Description : What are some biological examples in which lysosomic enzymes play fundamental role ?

Last Answer : The remodelation of the osseous tissue, the function of acrosomes in sperm cells and the elimination of the tadpole tail are examples of biological processes in which lysosomic enzymes are key factors. The ... cell by its own mechanisms is called autolysis, a type of apoptosis (celll suicide).

Description : What is autophagic intracellular digestion ?

Last Answer : Why is this type of intracellular digestion intensified in an organism undergoing starvation? Autophagic intracellular digestion is the cellular internal digestion of waste and residual materials. In general ... obtain from its own constituent materials the nutrients necessary to stay alive.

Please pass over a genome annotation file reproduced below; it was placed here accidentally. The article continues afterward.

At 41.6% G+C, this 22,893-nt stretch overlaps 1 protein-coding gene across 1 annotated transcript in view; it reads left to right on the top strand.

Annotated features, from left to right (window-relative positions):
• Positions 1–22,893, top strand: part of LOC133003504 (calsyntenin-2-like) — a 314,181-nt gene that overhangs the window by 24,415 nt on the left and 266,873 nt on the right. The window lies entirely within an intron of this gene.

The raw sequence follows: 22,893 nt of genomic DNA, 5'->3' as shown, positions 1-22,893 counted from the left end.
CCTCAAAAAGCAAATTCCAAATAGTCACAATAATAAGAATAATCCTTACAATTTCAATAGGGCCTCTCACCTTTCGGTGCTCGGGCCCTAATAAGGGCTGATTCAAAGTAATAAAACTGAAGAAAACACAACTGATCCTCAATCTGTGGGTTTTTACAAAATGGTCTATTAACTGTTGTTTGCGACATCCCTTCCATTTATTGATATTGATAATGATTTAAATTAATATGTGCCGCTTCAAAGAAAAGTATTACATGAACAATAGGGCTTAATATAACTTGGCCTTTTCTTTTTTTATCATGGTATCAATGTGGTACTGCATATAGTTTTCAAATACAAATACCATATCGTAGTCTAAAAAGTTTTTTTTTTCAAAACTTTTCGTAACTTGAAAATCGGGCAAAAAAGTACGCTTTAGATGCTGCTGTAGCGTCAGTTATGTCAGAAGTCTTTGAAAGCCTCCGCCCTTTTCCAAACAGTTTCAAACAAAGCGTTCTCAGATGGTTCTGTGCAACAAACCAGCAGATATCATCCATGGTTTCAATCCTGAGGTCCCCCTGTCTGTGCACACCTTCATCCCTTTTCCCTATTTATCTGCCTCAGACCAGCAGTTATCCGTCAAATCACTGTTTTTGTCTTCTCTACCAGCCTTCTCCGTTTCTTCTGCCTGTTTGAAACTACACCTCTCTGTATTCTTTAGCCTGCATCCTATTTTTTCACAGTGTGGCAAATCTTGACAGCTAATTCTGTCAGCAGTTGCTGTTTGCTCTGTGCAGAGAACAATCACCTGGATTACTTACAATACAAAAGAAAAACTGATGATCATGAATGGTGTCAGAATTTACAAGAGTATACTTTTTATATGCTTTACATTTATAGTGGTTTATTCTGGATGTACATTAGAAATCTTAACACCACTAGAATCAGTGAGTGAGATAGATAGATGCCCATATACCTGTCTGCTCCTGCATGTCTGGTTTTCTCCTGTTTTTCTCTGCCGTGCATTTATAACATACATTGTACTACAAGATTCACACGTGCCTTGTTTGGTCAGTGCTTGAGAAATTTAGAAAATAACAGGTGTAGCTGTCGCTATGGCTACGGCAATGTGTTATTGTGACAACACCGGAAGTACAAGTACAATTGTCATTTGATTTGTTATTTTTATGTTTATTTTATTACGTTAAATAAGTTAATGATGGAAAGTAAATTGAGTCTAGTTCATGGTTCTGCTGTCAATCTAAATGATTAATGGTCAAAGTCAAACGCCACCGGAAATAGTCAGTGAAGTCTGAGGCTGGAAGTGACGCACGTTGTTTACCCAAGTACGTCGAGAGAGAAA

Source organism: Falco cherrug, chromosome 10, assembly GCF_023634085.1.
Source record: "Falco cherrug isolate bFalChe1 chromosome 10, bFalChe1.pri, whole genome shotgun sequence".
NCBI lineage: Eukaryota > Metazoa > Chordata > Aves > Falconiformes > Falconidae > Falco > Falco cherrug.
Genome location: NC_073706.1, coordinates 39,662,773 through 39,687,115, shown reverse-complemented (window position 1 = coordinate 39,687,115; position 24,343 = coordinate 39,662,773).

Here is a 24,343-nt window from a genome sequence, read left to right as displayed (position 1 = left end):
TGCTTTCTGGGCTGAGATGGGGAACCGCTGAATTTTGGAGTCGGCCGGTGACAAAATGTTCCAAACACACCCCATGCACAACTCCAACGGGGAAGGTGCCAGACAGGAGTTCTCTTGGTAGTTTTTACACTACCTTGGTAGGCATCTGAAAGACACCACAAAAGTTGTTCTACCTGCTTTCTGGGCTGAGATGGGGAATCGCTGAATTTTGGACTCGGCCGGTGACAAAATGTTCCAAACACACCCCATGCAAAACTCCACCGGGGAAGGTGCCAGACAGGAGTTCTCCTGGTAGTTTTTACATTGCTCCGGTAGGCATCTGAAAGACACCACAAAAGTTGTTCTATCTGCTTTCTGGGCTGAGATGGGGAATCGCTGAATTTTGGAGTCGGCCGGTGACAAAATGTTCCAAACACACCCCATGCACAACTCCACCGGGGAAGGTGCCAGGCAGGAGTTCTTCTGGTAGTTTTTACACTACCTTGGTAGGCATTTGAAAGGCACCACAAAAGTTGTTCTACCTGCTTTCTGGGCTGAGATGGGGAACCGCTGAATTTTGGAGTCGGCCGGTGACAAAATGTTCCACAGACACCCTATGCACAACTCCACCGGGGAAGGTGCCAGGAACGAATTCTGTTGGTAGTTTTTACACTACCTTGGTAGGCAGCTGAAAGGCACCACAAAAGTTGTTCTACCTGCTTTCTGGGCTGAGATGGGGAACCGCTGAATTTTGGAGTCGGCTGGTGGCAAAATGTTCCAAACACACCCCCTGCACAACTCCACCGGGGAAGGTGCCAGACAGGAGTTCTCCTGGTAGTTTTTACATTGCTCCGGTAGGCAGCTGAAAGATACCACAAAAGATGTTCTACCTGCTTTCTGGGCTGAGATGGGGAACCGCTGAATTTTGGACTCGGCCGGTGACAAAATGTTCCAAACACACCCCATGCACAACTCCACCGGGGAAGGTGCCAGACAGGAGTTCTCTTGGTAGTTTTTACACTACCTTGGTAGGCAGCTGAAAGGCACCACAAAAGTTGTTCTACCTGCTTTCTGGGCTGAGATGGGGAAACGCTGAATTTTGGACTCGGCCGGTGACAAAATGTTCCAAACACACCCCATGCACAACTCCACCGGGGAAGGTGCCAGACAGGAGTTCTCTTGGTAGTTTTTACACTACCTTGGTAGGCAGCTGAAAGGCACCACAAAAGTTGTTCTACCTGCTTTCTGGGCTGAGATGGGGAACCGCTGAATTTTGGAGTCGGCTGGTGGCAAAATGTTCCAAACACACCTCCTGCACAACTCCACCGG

Description : What is heterophagic intracellular digestion ?

Last Answer : How is this process accomplished? Heterophagic intracellular digestion is the breaking into smaller substances of external substances engulfed in the cell by pinocytosis or phagocytosis. Phagosomes or pinosomes fuse ... with the plasma membrane and liberates its waste in the exterior space.

Description : What is the main cell organelle involved in cell digestion ?

Last Answer : What are the properties of that organelle that enable it to the task? The organelles responsible for intracellular digestion are the lysosomes. Lysosomes are vesicles that contain digestive enzymes ... digested and then digestion takes place. Cell Digestion Review - Image Diversity: lysosomes